A 44-year old woman comes into the clinic complaining of lack of motivation, hypochondrial, lower back and neck pain, and palpitations. She also says she has not been sleeping well, as she has been wakes up several times throughout the night. For the last three to four months, she has also had the desire to want to lie down or sleep throughout the day.
Tongue and Pulse
Her tongue is pale and slightly puffy with teeth marks. Her pulse has fluctuated the last three sessions from thin and weak to thin and wiry on both.
Patient History
She has recently started an at-home job requiring her to be at a computer for up 4 to 7 hours a day. Her constitution is partially flaccid and admits to lack of exercise over the last two years. He prefers warm beverages or cold and spicy and sweet foods. Her stool is sticky, but well formed and urinates infrequently, as she does not drink a lot of fluids in general. She does not have a history of any significant diseases or disorders, or any outstanding history of mental disease requiring medication or hospitalization. She has a history of heart disease, some diabetes and depression on both maternal and paternal sides as well.

References
Mental Health, N. (2008). Diabetes and Depression. Psych Central. Retrieved on December 12, 2013, from http://psychcentral.com/lib/diabetes-and-depression/0001380
Psych Central. (2013). Major Depressive Episode Symptoms. Psych Central. Retrieved on December 12, 2013, from http://psychcentral.com/disorders/major-depressive-episode-symptoms/
Errington-Evans, N. (2011). Acupuncture for anxiety. CNS Neuroscience and Therapeutics, 18(4), 277-284. doi: 10.1111/j.1755-5949.2011.00254.x
Eshkevari, L., Permaul, E., & Mulroney, S.E. (2013). Acupuncture blocks cold stress-induced increases in the hypothalamus–pituitary–adrenal axis in the rat. Journal of Endocrinology, 217(1), 95-104. doi: 10.1530/JOE-12-040 Maciocia, G. (2009). The Psyche in Chinese Medicine: Treat of Disharmonies with Acupuncture and Chinese Herbs. London and New York: Churchill Livingstone.
G. Maciocia. (2012, November 30). Shen and Hun: The Psyche in Chinese Medicine. Retrieved from http://maciociaonline.blogspot.com/2012/11/shen-and-hun-psyche-in-chinese-medicine.html.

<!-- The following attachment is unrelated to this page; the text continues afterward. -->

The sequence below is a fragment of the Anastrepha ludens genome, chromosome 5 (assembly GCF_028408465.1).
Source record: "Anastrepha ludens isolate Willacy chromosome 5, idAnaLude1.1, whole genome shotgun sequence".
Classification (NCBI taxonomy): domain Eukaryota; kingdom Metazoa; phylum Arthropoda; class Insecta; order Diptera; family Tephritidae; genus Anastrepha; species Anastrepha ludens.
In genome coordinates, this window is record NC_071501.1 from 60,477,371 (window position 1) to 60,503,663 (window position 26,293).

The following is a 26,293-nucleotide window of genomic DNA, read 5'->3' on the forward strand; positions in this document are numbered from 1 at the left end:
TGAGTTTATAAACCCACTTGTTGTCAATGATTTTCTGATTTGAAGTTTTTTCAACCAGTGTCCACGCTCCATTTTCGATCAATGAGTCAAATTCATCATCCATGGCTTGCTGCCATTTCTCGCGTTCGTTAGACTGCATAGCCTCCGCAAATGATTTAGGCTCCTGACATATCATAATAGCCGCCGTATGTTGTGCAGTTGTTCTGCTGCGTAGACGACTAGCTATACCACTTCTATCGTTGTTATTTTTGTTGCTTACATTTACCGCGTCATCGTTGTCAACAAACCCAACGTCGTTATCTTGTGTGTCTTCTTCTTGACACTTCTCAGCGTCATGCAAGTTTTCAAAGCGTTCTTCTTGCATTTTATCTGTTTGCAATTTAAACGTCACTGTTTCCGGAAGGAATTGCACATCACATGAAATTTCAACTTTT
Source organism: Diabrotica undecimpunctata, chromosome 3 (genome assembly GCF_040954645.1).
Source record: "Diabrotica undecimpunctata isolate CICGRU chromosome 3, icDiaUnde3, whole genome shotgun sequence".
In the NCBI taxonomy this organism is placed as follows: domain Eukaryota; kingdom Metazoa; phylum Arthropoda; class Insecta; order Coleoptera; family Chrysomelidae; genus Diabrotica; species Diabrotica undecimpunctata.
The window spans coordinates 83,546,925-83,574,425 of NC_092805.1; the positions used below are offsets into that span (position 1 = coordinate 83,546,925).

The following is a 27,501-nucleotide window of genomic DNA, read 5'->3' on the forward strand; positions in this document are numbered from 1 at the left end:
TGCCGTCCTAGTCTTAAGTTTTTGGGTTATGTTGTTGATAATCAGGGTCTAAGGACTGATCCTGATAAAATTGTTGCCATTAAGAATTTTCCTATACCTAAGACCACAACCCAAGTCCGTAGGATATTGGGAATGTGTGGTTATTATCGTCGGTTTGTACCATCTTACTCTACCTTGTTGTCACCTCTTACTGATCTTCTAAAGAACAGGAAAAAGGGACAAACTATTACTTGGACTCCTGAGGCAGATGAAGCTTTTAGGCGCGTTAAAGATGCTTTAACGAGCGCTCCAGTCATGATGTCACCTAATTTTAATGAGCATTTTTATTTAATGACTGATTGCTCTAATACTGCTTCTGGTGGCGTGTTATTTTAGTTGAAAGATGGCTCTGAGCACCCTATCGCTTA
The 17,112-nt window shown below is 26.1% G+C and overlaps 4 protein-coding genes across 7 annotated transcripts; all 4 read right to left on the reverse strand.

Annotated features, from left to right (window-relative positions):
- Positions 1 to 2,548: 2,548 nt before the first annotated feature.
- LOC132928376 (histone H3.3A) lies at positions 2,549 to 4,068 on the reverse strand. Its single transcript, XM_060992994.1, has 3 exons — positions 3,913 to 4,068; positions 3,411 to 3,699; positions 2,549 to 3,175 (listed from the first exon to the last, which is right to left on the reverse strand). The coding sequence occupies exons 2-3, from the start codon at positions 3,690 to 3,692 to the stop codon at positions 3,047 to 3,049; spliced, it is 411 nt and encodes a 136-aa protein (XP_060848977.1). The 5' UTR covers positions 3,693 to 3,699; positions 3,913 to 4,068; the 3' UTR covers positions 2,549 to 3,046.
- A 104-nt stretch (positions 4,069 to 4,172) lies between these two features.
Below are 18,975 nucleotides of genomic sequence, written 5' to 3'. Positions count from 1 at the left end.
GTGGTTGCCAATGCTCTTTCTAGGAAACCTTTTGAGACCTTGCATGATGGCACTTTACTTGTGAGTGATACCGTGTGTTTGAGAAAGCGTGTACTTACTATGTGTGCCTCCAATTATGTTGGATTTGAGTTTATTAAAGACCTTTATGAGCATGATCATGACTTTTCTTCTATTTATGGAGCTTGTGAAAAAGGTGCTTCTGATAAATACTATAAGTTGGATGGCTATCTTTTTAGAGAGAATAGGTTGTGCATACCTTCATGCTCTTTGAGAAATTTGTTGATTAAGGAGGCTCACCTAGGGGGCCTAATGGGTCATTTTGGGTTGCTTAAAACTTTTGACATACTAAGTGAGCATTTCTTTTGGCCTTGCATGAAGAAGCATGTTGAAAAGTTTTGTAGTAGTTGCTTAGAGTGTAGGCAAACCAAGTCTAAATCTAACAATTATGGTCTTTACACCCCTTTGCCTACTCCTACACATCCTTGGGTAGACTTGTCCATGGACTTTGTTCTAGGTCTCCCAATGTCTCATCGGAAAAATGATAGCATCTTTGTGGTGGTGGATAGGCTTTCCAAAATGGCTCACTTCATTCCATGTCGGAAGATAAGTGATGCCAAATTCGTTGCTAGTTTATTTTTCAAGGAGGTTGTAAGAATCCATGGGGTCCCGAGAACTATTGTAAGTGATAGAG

Kaptchuck, T. (2000). The Web That Has No Weaver. 2nd Edition. Chicago: Contemporary Books.
Carter, B. (2001). Chinese Herbal Prozac: Depression and Traditional Chinese Medicine. The Pulse of Oriental Medicine. Retrieved from http://www.acupuncture.com/herbs/herbprozac.htm

Volpi, D. (2012, August 8). Heavy Technology Use Linking to Fatigue, Stress and Depression in Young Adults. The Huffington Post. Retrieved from http://www.huffingtonpost.com/david-volpi-md-pc-facs/technology-depression_b_1723625.html

(11)Jackson, S. (1983). Melancholia and mechanical explanation in eighteenth-century medicine. Journal of the History of Medical and Allied Sciences 38 (3): 298–319. doi:10.1093/jhmas/38.3.298. PMID 6350428.
12. Depression. (n.d.). Online Etymology Dictionary. Retrieved November 30, 2013, from Dictionary.com
Berrios, G. (1988, September). Melancholia and depression during the 19th century: A conceptual history. British Journal of Psychiatry 153 (3): 298–304. doi:10.1192/bjp.153.3.298. PMID 3074848
World Health Organization. (2013) Fact Sheet: Depression. Retrieved from http://www.who.int/mediacentre/factsheets/fs369/en/index.html
Brenner, J. (September, 2013). Pew Internet: Mobile. Pew Research Center. Retrieved December 09, 2013 from http://pewinternet.org/Commentary/2012/February/Pew-Internet-Mobile.aspx
American Management Association (2001). Electronic Policies and Practices
Summary of Key Findings. Retrieved December 09, 2013from http://www.epolicyinstitute.com/survey2001Summary.pdf…...